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How can I prove that, if $V$ is a finite-dimensional vector space with inner product and $T$ a linear operator in $V$, then the range of $T^*$ is the orthogonal complement of the null space of $T$?

I know what I must do (for a $v$ in the range of $T^*$, I have to show that $v\perp w$ for every $w$ in $\ker(T)$ and then do the opposite), but I don't know how to show that this inner product is zero.

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  • $\begingroup$ Is $T^*$ the traspose operator of $T$? $\endgroup$
    – Loronegro
    Commented Mar 1, 2013 at 21:36
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    $\begingroup$ @Loronegro it's the adjoint. $\endgroup$
    – user62182
    Commented Mar 1, 2013 at 21:54

2 Answers 2

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In order to show that the range of $T^*$ is the orthogonal complement of $\ker T$, we have to show that $\forall v \in \operatorname{Im}T^*$, $\forall w\in \ker T$: $\left<v,w\right>=0$.

Note that vectors in the range of $T^*$ are of the form $T^*v$ for $v\in V$. Now, let $w\in\ker T $. We have to show that $\left<T^*v,w\right>=0$. And, indeed, $\left<T^*v,w\right>=\left<v,Tw\right>=\left<v,0\right>=0$.

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  • $\begingroup$ You're using the fact that the range of $T^*$ is invariant under $T^*$ right? That is, if $\left\{ v_1,...,v_n\right\}$ is a basis for $V$ then $\left\{ T^* v_1,...,T^* v_n \right\}=\left\{ T^* v_1,...,T^* v_m\right\}$, with $m<n$, is a basis for the range, and $\left\{ T^* v_{m+1},...,T^* v_n\right\}$ a basis for the null space, right? $\endgroup$
    – user62182
    Commented Mar 1, 2013 at 19:43
  • $\begingroup$ I'm not sure I understand the "invariant" part of what you said... But, anyway, I am not working with bases at all. I mean, I showed this part of your original statement: for every vector $v$ in the range of $T^*$, and every $w\in \ker T$, $v$ is orthogonal to $w$. $\endgroup$
    – Ludolila
    Commented Mar 1, 2013 at 19:50
  • $\begingroup$ I meant invariant under T. $\endgroup$
    – user62182
    Commented Mar 1, 2013 at 20:07
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    $\begingroup$ @Ludolila I think your first paragraph claims that the range or $T^*$ is IN the orthogonal complement of the kernel of $T$. $\endgroup$
    – inquisitor
    Commented Sep 18, 2019 at 15:15
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    $\begingroup$ It seems you only demonstrated that range(T*) is orthogonal to Kernel(T) but not the fact the two are a complement to each other. $\endgroup$
    – Rafael
    Commented Sep 15, 2022 at 10:22
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Let $A=\operatorname{ran}(T^*), B=\ker(T)^\perp$.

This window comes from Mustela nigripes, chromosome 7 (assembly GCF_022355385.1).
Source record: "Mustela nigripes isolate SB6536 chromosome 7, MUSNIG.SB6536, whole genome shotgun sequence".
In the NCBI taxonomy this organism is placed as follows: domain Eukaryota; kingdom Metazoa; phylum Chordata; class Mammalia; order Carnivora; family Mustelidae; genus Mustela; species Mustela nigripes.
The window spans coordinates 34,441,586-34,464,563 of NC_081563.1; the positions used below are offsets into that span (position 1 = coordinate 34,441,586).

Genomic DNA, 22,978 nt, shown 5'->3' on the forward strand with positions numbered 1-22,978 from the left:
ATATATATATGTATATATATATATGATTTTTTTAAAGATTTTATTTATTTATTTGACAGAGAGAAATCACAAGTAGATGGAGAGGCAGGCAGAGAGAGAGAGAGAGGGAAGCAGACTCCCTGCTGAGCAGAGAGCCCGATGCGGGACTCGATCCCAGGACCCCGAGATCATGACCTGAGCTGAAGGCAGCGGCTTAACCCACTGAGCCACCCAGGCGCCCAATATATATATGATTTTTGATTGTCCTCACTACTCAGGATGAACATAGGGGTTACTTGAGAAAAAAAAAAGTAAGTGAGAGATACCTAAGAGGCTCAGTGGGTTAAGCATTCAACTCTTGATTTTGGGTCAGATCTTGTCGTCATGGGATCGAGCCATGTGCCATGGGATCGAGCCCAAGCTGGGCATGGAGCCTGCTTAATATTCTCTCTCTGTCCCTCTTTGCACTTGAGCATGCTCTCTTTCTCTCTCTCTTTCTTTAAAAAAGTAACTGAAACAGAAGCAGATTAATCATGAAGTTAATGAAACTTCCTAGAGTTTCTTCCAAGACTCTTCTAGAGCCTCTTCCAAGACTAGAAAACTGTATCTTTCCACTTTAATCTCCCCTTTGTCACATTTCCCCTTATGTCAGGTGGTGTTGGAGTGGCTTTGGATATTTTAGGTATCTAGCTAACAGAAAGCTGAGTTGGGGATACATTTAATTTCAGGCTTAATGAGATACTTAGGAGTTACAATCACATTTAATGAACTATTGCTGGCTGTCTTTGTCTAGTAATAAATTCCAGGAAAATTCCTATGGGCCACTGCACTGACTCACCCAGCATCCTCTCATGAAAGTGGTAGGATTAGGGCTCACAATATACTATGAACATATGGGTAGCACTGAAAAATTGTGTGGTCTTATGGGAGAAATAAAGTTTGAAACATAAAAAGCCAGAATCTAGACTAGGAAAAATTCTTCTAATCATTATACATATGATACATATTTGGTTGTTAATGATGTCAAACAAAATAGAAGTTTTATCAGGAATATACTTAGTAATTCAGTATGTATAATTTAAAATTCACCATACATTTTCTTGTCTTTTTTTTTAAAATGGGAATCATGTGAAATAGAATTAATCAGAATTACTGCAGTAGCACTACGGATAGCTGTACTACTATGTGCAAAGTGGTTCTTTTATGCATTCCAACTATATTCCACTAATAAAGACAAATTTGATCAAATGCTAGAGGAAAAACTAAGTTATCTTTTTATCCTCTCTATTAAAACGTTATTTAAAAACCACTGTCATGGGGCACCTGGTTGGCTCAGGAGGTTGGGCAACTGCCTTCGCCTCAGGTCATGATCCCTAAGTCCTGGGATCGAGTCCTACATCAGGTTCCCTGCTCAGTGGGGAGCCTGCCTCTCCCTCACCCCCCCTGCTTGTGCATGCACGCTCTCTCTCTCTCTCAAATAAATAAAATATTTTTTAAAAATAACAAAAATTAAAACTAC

$\boxed{A\subseteq B:}$

For $x\in A, \ x=T^*y\ $ for some $y\in V$. Then, for any $z\in \ker(T),\ \langle x,z\rangle=\langle T^*y,z\rangle=\langle y,Tz\rangle=\langle y,0\rangle=0.$ Hence $x\in B.$

$\\ \\ \boxed{B\subseteq A:}$

Because $V$ is finite dimensional and $A,B$ is subspace, it is equivalent to $A^\perp \subseteq B^\perp= \ker(T)$. If $x\in A^\perp$, for any $y\in V$, $0=\langle x,T^*y\rangle=\langle Tx,y\rangle$ Therofore, $Tx=0$ (see exercise 8.1.1 (b) or simply take $y=Tx$) , and thus $x\in\ker(T)$.

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    $\begingroup$ Exercise 8.1.1 (b) is from what source? $\endgroup$
    – Leucippus
    Commented May 30, 2016 at 16:20
  • $\begingroup$ Linear algebra 2nd Edition, Hofmann&Kunze. I'm sorry about that. I thought the question is from this book's exercise, so i missed a quotation. $\endgroup$
    – rudgns55
    Commented Jun 1, 2016 at 14:31
  • $\begingroup$ Can you explain why it is "equivalent to"? $\endgroup$
    – Lemon
    Commented Apr 20, 2021 at 18:43
  • $\begingroup$ @Hawk It is because $(A^{\perp})^{\perp}=A$ if $V$ is finite-dimensional and $A$ is a subspace of $V$ (see Exercise 8.2.13 in Hofmann&Kunze or math.stackexchange.com/questions/2319680/…). You can easily show that if $B\subset A$ then $A^{\perp}\subset B^{\perp}$. Apply this argument for $A^{\perp}$ and $B^{\perp}$. We then obtain $B=(B^{\perp})^{\perp} \subset (A^{\perp})^{\perp} = A$. $\endgroup$
    – rudgns55
    Commented Apr 22, 2021 at 2:55
  • $\begingroup$ Finite dimensional hypothesis is a quite important assumption. Otherwise, we would need to work with a complete Hilbert subspace of a Hilbert space. Actually, what is needed to derive is a type of Moreau Decomposition theorem: for each Hilbert space $W$ and every Hilbert subspace $V$, $W=V^{\perp} + V.$ Taking this into consideration, $B=A^{\perp} + A$.Hence,since$u\in B,$ then $u=v+w$, with $w\in A^{\perp}$ and $v\in A$. We need only to prove that $Tw=0$, but given $x$, $x^{T} T w = (T^{*} x)^{T} w = 0.$ Hence, $T w = 0$.Thus,$0=u^{T}w=v^{T}w+\|w\|^2 = \|w\|^2$,since $u \in$ker$(T)^{\perp}.$ $\endgroup$ Commented Nov 15, 2023 at 0:07

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